There is action-heroine Rey, courageous freedom-fighter Jannah (Naomi Ackie), kind yet aloof Spice Runner Zorii (Kerri Russell), and the loyal and smart engineer, Rose—who, despite her lack of screen time, does get the wittiest line in the film. When Poe (Oscar Isaac) announces that Palpatine has returned—”somehow”—Rose pointedly asks on behalf of the audience, “Are we meant to believe this?”

And while Leia’s inclusion is limited by the untimely death of Carrie Fisher in 2016, her death defies the violent ending that usually awaits Star Wars women. Unlike Shmi, Padmé, Lyra, Jyn, and Beru before her, she dies in comparative peace, surrounded by other women.

Nevertheless, despite these positive factors, much of the criticism leveled at Skywalker is justified, and no amount of number crunching is going to change that. The film is racist in denying Rose a story arc as it centers Rey. Its handling of Rey and Kylo’s relationship, while ambiguous and open to a variety of interpretations, is triggering for some survivors of gender-based violence, and the film squanders numerous opportunities to meaningfully explore female characters’ lives and feelings.

Jannah’s insurrection against the First Order is dealt with in just one line of dialogue; Zorii exists in relation to Poe rather than as a character in her own right. Connix, Captain D’Acy, Maz, and others are all left hanging at the Resistance base on Ajan Kloss, and their dialogue is limited.

It’s as if the (mostly male) filmmakers thought that women’s representation was just a numbers game: more women, more Rey, a higher ratio of female to male screen time, and the problem is solved. As most women know, it’s not that simple, and we should be careful not to let the numbers pull a Jedi mind-trick and convince us that the fight for equality in the Star Wars films is won.

Skywalker may have a higher percentage of screen time for women of color than The Last Jedi, but whereas Rose gets approx. 6% of Jedi to herself, she shares that 7.2% with Maz and Jannah in Skywalker. More women of color are condensed into proportionally less of the film on an individual basis. Until Lucasfilm President Kathleen Kennedy hires a woman of color to direct a feature film—and more women to tell more stories from female characters’ perspectives—the Star Wars woman problem will continue to haunt us like a troublesome Force ghost.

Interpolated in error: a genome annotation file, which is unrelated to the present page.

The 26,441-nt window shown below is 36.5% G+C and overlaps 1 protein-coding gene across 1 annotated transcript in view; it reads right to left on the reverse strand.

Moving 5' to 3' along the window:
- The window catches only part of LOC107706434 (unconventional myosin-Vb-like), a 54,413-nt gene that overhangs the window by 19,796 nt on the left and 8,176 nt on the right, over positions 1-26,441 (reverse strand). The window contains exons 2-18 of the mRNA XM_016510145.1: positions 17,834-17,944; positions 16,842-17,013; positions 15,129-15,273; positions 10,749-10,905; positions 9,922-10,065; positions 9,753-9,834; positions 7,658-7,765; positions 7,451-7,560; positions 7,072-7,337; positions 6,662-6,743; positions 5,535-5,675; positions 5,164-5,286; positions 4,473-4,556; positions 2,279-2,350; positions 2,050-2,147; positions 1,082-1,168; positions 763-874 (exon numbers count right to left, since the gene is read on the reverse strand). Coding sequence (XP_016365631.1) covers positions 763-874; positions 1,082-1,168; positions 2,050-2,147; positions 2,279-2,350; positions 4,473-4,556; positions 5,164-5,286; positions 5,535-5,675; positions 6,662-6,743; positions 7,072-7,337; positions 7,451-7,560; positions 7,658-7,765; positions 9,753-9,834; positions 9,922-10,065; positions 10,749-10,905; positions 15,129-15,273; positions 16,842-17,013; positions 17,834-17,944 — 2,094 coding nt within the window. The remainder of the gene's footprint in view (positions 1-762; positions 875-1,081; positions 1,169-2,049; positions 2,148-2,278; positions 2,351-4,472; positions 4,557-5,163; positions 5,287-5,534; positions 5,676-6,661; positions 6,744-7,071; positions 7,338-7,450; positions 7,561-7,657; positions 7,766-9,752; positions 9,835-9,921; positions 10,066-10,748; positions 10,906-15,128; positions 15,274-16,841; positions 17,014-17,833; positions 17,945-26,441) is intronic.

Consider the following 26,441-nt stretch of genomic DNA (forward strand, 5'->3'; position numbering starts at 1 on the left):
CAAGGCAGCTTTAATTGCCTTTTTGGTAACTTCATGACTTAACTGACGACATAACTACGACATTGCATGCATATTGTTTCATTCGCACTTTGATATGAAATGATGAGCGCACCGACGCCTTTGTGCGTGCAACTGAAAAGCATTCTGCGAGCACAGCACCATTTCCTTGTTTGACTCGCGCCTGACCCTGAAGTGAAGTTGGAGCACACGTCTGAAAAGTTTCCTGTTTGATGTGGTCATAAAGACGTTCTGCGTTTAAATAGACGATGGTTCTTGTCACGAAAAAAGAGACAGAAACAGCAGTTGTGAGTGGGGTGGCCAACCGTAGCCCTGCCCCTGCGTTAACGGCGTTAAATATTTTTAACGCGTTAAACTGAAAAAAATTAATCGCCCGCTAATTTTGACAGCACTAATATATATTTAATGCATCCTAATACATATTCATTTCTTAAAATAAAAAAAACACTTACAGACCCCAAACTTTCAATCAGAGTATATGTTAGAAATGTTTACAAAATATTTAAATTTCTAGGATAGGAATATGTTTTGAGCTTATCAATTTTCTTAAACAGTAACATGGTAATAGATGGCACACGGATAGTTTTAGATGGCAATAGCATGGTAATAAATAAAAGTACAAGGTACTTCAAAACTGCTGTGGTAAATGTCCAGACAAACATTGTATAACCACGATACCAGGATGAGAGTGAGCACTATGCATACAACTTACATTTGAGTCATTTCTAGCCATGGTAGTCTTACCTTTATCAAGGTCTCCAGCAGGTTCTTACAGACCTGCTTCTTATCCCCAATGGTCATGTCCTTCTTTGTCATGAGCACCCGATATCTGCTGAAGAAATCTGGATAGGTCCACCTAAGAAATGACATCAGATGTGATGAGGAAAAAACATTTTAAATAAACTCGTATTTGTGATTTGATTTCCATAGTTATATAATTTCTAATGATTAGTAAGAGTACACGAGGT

However, there are some reasons to be hopeful. Deborah Chow and Bryce Dallas Howard have directed episodes of Disney+’s The Mandalorian, and Chow is set to helm the forthcoming Obi-Wan Kenobi series. Leslye Headland’s appointment as writer and showrunner of a “female-centric” series might also inspire cautious optimism. And, while increasing diversity in Star Wars is likely down to the economic benefits that come with speaking to a wider proportion of the fanbase, there have been fairly steady improvements in screen time for female characters since the Disney takeover in 2015.

So, for now, we should stay critical of gender and especially race representation (particularly for women of color) in the franchise and continue holding filmmakers to account. But we can also celebrate Star Wars Day with the news that gender balance has finally—in terms of sheer numbers, at least—been brought to the Force.

(featured image: Disney/Lucasfilm)

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Rebecca Harrison is a feminist film academic, curator and critic. She’s currently writing a book about gender and race in the Star Wars franchise. You can follow her on twitter at @beccaeharrison.